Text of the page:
This is one way to interpret Arthur C. Clarke’s great novel Childhood’s End: the Overlords in the novel are essentially a stagnant supercivilization that can assist the Overmind in superintending the development of less advanced civilizations, but the Overlords themselves cannot make this transition. This is a rather melancholy state of affairs, and it is presented as such in the book (the recent television production failed to capture many of the most important themes of the book).

In Clarke’s tale the Overlords are intrinsically incapable of transcending their contemporaneous level of development. This suggests a distinction between stagnant supercivilizations intrinsically incapable to continuing the self-transcendence that marks developing civilizations, for whatever reason, and stagnant civilizations that are capable of transcending themselves, but for extrinsic reasons, whatever these may be, they are held back from further development.

Two Kinds of Stagnant Supercivilizations

We may distinguish, then, between intrinsically stagnant supercivilizations and extrinsically stagnant supercivilizations. For an example of the latter, we can take a supercivilization conforming to the SETI paradigm that finds itself stranded within a home planetary system with insufficient resources to do anything more than survive. Such a supercivilization might be long-lived, and possess an advanced science and technology, but it would be severely constrained in what it could do with its science and technology.

For an example of the former, an intrinsically stagnant supercivilization could structurally incorporate constraints that would limit it as effectively, or more effectively, than any extrinsic constraints, though it may possess resources sufficient to break out of its permanent stagnation. How could a civilization be so constituted? Perhaps this could involve ethical or religious limitations placed upon intelligence or particular activities.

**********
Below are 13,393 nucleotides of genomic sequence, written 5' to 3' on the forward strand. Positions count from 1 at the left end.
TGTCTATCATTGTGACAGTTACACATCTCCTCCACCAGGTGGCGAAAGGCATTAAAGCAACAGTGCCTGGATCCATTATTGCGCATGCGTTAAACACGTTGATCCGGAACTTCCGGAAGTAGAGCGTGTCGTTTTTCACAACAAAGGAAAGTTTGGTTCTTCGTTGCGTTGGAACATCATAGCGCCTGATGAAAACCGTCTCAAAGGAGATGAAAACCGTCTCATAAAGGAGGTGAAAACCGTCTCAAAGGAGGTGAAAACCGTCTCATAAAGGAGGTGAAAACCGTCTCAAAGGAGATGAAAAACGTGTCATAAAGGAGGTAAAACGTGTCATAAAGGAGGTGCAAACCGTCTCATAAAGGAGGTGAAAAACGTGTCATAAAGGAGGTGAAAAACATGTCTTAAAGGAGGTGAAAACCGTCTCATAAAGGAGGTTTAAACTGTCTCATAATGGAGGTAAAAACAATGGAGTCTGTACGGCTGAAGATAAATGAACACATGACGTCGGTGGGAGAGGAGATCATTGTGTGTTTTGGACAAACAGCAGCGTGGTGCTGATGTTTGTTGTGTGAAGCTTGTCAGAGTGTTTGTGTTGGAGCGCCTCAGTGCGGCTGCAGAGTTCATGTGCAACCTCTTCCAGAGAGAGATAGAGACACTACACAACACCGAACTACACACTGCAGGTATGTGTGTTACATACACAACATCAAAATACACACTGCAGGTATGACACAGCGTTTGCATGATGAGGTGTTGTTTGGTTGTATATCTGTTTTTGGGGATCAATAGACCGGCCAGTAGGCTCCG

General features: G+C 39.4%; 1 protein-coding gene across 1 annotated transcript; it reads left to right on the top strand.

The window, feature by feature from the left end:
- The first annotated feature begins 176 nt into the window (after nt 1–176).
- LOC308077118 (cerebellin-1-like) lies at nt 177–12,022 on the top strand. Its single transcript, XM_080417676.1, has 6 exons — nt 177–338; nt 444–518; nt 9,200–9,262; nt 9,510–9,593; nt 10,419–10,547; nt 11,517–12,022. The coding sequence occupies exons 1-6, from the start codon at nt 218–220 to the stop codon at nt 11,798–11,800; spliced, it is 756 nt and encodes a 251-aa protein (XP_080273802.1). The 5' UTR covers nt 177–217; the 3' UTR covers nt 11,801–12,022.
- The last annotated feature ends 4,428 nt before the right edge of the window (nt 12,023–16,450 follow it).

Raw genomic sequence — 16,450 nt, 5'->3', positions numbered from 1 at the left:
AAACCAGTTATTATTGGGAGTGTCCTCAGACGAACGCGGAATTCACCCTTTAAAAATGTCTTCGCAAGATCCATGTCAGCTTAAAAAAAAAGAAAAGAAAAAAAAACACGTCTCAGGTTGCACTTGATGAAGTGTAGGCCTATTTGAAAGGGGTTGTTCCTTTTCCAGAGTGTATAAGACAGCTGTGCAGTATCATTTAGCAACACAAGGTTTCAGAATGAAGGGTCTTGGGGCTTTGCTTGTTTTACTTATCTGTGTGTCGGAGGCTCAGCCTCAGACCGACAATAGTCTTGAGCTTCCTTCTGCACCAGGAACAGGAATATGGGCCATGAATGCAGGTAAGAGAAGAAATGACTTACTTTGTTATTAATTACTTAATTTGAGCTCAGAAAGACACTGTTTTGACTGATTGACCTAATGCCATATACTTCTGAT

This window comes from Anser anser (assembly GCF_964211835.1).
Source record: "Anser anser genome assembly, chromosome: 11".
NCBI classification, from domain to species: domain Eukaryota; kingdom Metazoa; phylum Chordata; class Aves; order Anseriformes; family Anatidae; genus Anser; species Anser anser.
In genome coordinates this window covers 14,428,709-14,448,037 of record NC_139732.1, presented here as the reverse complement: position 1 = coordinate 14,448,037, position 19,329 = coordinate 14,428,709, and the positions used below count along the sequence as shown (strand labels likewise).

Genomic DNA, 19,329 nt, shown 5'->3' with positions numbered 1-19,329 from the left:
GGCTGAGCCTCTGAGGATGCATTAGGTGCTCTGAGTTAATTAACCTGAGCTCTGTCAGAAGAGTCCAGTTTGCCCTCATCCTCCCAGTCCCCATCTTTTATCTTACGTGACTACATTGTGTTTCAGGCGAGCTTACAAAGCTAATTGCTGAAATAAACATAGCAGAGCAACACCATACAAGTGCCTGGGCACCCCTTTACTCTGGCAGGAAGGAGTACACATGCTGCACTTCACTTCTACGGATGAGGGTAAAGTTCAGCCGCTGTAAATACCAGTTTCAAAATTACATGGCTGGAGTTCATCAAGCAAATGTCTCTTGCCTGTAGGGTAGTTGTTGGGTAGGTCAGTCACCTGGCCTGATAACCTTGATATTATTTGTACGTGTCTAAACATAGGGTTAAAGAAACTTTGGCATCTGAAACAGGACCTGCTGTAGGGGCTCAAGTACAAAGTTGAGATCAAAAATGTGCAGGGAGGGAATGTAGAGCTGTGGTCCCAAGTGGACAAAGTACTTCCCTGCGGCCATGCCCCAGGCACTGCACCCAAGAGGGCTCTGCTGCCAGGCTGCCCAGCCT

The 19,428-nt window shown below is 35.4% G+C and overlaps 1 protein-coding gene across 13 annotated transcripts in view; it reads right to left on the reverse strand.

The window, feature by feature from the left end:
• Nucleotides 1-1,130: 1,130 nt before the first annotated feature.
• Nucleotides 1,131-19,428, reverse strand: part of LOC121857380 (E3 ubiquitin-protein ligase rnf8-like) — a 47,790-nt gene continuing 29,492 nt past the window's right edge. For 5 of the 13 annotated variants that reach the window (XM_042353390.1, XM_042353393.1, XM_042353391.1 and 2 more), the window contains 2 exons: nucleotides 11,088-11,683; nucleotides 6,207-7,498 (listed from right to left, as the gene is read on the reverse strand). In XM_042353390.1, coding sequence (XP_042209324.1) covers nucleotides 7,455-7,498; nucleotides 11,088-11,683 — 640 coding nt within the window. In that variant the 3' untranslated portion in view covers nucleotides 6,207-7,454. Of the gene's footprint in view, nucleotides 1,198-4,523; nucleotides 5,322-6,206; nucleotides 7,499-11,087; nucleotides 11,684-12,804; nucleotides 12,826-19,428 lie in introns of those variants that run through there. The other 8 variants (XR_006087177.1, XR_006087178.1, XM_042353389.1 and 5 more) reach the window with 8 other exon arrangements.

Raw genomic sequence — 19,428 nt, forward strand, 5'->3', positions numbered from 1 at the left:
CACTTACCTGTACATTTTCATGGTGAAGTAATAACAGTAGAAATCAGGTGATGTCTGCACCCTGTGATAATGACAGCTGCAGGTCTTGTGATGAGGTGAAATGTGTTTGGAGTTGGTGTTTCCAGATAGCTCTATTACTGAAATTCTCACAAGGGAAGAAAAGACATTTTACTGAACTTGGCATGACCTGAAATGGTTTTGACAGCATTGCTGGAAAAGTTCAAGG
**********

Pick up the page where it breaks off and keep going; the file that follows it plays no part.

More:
For example, it is easy to imagine that an advanced civilization might choose not to stimulate itself in the way described above, that is, by terraforming worlds and observing the emergence of intelligent beings and civilizations. This might well be viewed as morally repugnant. Many today would likely argue against this, even as a speculative enterprise that we are not now in a position to initiate.

Perhaps truly transformative knowledge that could drive the self-transcendence of a stagnant supercivilization is all or mostly of this character, requiring some radical intervention into the course of nature that no advanced civilization is willing to undertake. The gradual stagnation of science from ethical proscriptions could be a source of the stagnation of scientific civilizations.



Originally published at geopolicraticus.tumblr.com.